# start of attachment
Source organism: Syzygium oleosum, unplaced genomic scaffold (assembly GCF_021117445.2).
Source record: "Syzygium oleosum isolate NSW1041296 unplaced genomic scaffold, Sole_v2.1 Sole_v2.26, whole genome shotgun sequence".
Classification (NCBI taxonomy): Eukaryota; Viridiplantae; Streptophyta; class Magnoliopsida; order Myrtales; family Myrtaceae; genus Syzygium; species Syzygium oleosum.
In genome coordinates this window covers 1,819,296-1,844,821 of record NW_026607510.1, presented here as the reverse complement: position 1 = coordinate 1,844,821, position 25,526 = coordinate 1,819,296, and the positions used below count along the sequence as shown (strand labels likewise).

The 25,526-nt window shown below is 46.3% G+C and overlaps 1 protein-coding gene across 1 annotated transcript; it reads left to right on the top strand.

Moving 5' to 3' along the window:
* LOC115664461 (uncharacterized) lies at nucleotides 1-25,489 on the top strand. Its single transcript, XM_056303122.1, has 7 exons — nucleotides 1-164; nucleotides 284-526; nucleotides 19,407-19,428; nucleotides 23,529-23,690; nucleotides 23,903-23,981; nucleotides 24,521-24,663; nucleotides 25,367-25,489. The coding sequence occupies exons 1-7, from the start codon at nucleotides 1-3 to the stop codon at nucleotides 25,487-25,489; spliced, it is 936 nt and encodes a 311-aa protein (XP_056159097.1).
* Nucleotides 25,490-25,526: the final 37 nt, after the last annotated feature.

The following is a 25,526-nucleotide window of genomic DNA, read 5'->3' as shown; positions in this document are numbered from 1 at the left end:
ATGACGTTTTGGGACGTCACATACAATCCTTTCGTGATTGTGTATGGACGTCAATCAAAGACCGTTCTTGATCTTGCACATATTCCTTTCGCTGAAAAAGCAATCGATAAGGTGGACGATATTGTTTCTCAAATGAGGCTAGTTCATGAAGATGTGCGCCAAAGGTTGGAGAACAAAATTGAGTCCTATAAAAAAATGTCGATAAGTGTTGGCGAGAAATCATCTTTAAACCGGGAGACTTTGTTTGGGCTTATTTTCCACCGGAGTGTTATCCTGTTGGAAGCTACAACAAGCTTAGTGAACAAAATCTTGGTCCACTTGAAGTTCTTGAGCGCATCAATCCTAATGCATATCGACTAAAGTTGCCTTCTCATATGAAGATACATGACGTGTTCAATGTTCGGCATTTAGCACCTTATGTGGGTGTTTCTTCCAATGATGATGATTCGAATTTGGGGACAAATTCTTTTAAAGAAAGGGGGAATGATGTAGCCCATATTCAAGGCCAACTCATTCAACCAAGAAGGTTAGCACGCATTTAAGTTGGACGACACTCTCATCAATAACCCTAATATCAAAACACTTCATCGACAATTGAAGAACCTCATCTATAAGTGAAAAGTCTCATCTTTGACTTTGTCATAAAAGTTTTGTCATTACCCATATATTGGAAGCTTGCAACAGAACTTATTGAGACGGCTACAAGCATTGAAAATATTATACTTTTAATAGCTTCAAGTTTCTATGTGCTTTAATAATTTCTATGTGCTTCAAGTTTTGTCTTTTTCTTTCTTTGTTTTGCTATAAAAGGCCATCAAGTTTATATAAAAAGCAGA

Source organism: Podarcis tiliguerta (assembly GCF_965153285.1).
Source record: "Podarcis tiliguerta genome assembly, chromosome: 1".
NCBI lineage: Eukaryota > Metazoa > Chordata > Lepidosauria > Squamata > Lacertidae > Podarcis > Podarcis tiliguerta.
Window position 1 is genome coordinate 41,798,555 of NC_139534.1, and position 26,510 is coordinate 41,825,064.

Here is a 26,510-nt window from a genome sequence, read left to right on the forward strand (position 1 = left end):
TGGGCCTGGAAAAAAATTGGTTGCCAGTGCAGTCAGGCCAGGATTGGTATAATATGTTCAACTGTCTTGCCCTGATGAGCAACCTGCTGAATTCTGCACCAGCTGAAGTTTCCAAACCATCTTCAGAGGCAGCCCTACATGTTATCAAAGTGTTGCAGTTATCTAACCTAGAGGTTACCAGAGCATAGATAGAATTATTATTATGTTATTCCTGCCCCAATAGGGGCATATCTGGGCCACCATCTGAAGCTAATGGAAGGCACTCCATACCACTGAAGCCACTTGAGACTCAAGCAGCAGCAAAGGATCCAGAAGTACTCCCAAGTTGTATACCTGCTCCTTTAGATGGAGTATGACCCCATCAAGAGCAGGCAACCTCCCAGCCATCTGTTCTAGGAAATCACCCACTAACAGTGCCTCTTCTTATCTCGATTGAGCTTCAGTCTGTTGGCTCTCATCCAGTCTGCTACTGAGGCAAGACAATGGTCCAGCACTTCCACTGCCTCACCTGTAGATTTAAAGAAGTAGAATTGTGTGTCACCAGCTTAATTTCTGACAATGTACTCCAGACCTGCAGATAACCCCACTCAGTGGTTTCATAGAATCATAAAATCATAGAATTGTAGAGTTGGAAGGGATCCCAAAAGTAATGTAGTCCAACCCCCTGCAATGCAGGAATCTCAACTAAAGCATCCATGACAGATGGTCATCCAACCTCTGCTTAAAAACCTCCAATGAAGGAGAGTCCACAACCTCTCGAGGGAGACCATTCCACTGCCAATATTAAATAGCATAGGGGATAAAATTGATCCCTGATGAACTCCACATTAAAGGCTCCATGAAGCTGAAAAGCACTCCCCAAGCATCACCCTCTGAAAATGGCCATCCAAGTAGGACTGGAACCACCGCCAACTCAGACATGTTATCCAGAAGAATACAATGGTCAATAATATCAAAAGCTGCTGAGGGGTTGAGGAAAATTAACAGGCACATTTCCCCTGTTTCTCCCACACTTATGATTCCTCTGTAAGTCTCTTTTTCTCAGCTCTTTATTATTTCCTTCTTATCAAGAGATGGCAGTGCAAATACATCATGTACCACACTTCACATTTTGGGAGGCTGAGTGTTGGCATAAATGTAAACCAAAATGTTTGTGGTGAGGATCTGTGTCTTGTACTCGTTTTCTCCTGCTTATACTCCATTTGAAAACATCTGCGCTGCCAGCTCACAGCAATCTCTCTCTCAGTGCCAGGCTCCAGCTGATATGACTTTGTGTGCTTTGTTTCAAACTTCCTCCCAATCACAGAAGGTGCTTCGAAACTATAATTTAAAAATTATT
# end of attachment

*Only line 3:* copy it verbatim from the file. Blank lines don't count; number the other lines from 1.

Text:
Classification (NCBI taxonomy): Eukaryota; Viridiplantae; Streptophyta; class Magnoliopsida; order Myrtales; family Myrtaceae; genus Syzygium; species Syzygium oleosum.